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UW CSE’s Richard Anderson talks to KPLU about digital financial services for the developing world

Richard AndersonUW CSE professor Richard Anderson recently spoke to KPLU’s Jennifer Wing about our new Digital Financial Services Research Group that was announced last week. The new group, which aims to accelerate the development of secure mobile banking services for people in the developing world, is a collaboration between UW CSE’s Information & Communications Technology for Development (ICTD) Lab, Security and Privacy Research Lab, and the iSchool.

From the radio segment:

“In developing and third-world countries, moving money around digitally can be very complicated and risky. Computer science professors and students at the University of Washington are trying to make that task easier and safer.

“In remote parts of India or Africa, ‘It’s very common for a farmer to leave his village, go the city, drive a taxi and then, every month, he wants to send his wages back to his family,’ said Richard Anderson…

“But how can that taxi driver do that without worrying about financial security threats and identity theft?”

Read or listen to the full segment online here.

Read our previous coverage of the new group here and the UW news release here.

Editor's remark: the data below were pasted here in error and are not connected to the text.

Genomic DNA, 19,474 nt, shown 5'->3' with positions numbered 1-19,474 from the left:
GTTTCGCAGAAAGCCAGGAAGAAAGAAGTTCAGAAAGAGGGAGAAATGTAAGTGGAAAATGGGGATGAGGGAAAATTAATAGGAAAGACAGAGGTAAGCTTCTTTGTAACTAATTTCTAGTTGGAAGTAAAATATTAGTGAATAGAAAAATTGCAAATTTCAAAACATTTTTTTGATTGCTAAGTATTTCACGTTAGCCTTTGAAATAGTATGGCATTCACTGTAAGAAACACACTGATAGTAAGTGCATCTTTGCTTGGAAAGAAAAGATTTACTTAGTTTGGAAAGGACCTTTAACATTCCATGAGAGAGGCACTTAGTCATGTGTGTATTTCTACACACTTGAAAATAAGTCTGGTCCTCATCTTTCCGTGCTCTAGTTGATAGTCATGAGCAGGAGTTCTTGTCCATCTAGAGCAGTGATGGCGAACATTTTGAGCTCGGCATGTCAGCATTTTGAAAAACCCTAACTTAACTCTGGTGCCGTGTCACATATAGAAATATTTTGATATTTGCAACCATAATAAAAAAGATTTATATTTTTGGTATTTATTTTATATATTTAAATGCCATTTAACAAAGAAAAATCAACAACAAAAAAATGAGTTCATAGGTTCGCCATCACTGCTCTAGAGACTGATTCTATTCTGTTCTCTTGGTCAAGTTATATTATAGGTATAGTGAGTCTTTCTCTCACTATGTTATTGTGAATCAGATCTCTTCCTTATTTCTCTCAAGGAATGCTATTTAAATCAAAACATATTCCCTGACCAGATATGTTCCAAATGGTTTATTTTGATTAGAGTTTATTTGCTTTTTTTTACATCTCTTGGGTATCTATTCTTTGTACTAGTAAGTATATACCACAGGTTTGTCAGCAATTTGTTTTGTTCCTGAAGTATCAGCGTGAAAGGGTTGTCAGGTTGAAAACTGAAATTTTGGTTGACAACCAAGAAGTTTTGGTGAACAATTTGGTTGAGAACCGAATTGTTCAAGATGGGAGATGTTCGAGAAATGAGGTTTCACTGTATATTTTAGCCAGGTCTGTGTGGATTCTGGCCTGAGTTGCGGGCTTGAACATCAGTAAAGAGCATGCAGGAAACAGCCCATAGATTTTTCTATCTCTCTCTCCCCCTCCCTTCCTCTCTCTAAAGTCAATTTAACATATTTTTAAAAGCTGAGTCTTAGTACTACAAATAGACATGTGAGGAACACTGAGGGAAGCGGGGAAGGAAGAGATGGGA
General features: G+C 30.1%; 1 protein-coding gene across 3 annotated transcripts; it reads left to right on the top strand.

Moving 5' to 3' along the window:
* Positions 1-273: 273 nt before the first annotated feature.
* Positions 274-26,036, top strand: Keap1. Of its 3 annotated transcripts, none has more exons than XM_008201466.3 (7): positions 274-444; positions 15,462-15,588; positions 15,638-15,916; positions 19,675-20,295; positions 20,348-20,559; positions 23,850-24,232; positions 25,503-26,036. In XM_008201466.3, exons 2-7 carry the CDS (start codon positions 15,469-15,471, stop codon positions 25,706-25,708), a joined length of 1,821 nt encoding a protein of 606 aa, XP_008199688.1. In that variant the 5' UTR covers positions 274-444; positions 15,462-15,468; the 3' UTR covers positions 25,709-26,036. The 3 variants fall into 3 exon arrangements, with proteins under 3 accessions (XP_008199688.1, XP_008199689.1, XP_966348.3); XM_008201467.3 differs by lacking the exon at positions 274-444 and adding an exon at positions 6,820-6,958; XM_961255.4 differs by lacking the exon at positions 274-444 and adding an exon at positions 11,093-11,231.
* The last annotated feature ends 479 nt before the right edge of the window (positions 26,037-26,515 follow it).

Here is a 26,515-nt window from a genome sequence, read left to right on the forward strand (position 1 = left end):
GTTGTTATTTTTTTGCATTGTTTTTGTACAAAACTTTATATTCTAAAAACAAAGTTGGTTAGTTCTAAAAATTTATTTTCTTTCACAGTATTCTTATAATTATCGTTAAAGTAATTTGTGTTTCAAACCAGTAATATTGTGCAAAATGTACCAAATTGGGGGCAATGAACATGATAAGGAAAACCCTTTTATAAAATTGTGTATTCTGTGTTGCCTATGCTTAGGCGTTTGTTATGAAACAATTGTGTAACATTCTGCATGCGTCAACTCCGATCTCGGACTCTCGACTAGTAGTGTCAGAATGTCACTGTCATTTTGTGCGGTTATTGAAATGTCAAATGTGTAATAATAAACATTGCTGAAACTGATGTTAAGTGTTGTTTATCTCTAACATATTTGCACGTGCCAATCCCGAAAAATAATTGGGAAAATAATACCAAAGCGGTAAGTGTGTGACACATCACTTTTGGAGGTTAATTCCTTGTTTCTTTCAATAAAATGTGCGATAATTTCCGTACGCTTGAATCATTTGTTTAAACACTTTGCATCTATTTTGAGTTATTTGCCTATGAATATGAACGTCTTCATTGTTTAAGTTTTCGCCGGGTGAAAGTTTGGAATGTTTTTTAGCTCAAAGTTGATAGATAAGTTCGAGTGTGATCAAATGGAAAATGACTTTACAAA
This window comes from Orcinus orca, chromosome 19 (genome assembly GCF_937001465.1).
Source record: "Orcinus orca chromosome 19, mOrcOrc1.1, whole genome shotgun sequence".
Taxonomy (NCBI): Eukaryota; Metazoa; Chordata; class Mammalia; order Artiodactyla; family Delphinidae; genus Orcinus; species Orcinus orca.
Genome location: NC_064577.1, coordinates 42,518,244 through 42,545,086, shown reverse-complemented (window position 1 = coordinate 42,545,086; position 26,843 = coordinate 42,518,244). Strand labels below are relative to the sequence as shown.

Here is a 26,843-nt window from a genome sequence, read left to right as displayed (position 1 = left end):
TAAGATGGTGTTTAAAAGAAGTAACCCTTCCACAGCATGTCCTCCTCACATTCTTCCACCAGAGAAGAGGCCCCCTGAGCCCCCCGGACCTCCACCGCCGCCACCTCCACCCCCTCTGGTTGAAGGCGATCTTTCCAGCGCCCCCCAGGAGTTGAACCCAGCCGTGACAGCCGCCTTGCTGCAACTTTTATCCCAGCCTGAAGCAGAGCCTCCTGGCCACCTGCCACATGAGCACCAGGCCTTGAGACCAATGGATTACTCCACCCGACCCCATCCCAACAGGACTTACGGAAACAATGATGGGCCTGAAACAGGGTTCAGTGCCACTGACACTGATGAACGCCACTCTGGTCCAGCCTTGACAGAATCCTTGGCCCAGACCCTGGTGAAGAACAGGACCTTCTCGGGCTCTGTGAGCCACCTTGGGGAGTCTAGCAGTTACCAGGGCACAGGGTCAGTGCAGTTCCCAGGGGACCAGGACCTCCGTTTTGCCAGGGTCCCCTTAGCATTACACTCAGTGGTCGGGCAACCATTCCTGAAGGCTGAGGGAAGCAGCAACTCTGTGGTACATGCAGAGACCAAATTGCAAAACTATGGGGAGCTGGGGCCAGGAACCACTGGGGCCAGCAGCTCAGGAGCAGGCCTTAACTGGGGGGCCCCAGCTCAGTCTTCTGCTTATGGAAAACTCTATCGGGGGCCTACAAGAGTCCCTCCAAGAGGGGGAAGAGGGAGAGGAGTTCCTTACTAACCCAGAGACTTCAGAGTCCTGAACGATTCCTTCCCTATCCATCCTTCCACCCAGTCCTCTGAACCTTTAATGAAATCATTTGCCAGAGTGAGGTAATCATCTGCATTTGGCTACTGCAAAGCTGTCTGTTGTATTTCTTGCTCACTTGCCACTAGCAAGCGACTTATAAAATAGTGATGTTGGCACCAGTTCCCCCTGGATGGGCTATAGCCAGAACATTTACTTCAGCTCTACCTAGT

January 19, 2016

UW CSE alum Ben Hindman, co-creator of Mesos, wins UW College of Engineering Diamond Award

Ben HindmanEach year, the UW College of Engineering honors a select group of alumni for their contributions to the field of engineering and to society with its Diamond Awards. Among the 2016 honorees is CSE alum Ben Hindman (B.S., ’07), Founder of Mesosphere, Inc. – an outgrowth of his graduate work at UC Berkeley – who is recognized with the “Early Career” award.

From the citation:

“Few people outside the tech industry have heard of Apache Mesos, software that provides essential infrastructure enabling applications to interact with data servers. But for anyone who has asked Apple’s Siri a question, used Yelp to look up restaurants, or watched a movie on Netflix, Mesos has helped to provide the resulting content with speed, ease and reliability. Ben Hindman is the co-creator of Mesos technology and founder of the company Mesosphere. In the ten years since graduating from the UW, Ben has transformed the way software runs within data centers, the backbone of some of the most popular applications in the world, and sparked an innovative new technology industry….